By the Staten Island Ferry + Shuttle Bus

The Whitehall Ferry Terminal is accessible by several subway and bus routes. It is also within walking distance of several Lower Manhattan hotels. The free ferry transports runners to St. George Terminal on Staten Island, where free buses will then take runners to the starting area.

By Bus from Met Life Stadium (Parking Lot K) at the Meadowlands Complex in New Jersey

Buses will transport runners from Met Life Stadium, Parking Lot K, directly to Fort Wadsworth. There is no parking at this location, so runners should make arrangements to be dropped off by friends or family or utilize their hotel shuttle bus transportation.

By Private Bus or Car, Taxi/Lyft/Uber

  • Drop-off is on Lily Pond Avenue, outside Fort Wadsworth. There is no parking.
  • The walk from the drop-off area to the start villages is about one half mile.
  • Private vehicles arriving from New Jersey must drop off runners and clear the Staten Island Expressway by 7 a.m. At this time, the expressway will close to vehicles. The Verrazano-Narrows Bridge will also close to all traffic at 7 a.m.

More Important Race Transportation Information

Only race participants will be permitted to board the shuttle buses to the start. No spectators are allowed at the start.

  • Your choice of transportation will be printed on your race bib. You must take your assigned mode of transportation.
  • Please read this statement provided by the marathon race officials: "It is important that you take your assigned transportation to the start on race day. Whether you are making the journey by bus or ferry to Staten Island, opting to travel at a time you are not assigned for means you are impacting the capacity of that transport. That affects the safety of other runners, our staff, volunteers, and city transit partners. We appreciate your cooperation in helping the event run as smoothly as possible."
  • Due to the size of the race, the NYC Marathon uses starting corrals A through F (2017 example), and four wave starts at 9:50 a.m., 10:15 a.m., 10:40 a.m. and 11:00 a.m. These corrals cover a sizable swath of ground, so be prepared to walk a fair distance before actually crossing the starting line. Your official race time will commence when your chip crosses the starting line.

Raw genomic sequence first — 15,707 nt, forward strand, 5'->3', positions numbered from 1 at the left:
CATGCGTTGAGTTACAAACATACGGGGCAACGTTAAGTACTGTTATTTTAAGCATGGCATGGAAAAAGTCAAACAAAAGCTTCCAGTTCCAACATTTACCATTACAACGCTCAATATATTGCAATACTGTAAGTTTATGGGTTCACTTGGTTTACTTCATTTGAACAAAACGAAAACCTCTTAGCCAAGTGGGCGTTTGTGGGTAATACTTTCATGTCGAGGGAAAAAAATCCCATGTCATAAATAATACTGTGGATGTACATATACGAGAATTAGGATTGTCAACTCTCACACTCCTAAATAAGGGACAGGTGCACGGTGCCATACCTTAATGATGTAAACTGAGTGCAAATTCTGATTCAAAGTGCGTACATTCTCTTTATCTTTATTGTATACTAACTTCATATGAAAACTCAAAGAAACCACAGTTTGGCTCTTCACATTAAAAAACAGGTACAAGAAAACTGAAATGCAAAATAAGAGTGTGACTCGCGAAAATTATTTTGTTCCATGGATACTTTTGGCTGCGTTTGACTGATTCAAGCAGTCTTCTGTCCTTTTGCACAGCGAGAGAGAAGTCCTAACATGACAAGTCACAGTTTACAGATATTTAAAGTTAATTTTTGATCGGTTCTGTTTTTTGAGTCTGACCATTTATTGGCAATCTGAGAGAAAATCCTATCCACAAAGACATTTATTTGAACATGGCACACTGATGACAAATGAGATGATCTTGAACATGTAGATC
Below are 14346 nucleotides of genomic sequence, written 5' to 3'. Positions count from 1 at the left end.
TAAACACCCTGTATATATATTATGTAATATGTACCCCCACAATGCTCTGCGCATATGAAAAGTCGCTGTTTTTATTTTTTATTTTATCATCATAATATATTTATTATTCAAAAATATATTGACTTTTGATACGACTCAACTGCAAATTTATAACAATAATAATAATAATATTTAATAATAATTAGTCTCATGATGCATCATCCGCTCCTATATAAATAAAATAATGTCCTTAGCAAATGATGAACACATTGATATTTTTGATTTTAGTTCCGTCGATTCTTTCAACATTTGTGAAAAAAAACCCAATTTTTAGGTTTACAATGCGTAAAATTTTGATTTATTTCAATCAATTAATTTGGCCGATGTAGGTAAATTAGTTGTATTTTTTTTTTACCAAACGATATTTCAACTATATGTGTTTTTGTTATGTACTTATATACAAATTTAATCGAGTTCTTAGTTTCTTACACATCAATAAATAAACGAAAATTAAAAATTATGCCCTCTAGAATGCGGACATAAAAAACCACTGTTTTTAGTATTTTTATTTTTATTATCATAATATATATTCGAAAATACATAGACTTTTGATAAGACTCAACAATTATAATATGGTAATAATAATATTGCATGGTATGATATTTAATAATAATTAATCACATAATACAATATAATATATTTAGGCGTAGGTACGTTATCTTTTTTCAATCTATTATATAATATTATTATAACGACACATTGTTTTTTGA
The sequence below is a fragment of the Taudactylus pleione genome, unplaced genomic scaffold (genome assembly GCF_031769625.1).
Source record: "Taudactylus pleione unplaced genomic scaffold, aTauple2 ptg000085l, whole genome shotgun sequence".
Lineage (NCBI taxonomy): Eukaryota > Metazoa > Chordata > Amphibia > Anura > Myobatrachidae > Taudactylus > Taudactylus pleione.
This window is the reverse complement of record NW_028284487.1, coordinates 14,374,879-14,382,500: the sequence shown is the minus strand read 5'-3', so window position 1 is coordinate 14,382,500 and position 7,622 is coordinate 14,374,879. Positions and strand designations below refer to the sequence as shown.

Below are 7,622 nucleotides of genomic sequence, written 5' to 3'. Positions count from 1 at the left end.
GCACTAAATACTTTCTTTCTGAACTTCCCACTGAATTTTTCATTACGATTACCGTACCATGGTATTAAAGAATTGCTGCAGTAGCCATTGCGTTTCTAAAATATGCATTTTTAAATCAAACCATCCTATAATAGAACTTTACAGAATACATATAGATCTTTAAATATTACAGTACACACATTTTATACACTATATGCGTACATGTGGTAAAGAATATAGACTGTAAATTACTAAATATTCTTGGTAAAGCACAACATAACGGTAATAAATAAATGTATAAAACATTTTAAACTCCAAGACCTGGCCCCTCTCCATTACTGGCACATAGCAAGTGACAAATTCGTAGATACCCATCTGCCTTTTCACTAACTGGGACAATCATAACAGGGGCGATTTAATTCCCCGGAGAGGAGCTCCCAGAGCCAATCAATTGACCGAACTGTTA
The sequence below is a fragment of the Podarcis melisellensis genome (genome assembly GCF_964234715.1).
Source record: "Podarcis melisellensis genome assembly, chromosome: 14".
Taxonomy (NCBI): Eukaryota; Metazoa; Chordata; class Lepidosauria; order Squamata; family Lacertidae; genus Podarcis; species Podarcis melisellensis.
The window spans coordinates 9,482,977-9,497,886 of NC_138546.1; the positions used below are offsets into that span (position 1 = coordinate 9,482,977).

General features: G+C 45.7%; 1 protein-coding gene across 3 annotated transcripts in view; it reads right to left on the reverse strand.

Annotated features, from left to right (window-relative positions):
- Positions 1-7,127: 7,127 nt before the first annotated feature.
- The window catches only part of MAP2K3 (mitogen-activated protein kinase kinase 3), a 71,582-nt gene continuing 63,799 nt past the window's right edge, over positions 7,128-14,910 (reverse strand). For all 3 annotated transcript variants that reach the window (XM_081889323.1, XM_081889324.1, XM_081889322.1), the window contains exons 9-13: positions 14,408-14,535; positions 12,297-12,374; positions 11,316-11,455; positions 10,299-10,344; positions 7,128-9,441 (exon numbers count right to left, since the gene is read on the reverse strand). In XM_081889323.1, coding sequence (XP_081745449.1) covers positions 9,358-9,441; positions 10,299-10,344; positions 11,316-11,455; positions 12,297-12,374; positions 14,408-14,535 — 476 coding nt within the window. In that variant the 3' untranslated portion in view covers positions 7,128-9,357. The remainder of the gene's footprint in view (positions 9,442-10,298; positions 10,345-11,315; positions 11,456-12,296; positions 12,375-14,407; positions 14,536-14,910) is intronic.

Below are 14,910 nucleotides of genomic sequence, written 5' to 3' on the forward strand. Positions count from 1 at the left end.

For additional marathon information, visit the marathon's Help Center.

No, your family and friends won't see you start the NYC Marathon.

With more than 50,000 runners, the TCS New York City Marathon, is one of the largest road races in the world. And because of this, friends and family will be unable to see you start, or in all probability, finish the race. Non-runners are not permitted at the Fort Wadsworth starting area (except for those assisting disabled racers) on Staten Island, and only race officials, dignitaries and a small number of spectators who purchase grandstand tickets well in advance can get anywhere close to the finish line.

Don't fret, though, because the best places to see your runner are along the race route. Here are some of our favorite places to feel the energy and also have great fun as a spectator, which will be easy to do in New York. Each location denoted below also includes directions via subway to get there.

Racertrips Tips: 

  • Before you set out for this amazing day, you'll need to pre-plan where you're going to be and how you're going to get there. Be sure to download the free New York Subway app, which will be of enormous assistance as you navigate the system. Also, spend some time studying the marathon course and combined subway map online.
  • Tell your runners ahead of time where you'll be watching for them. Choose specific race miles, major landmarks or major intersections, and tell them on which side of the street you'll be standing. When it comes to intersections, make it something really easy or obvious, such as "the intersection in Brooklyn where there's an inflatable Elvis on top of the convenience store." This is important because your runner may not have their full directional bearings due to the crowds and their focus on the race.
  • The New York City subway offers free Wifi throughout the system.

Closest to the Start, Miles 2-4, Bay Ridge, Brooklyn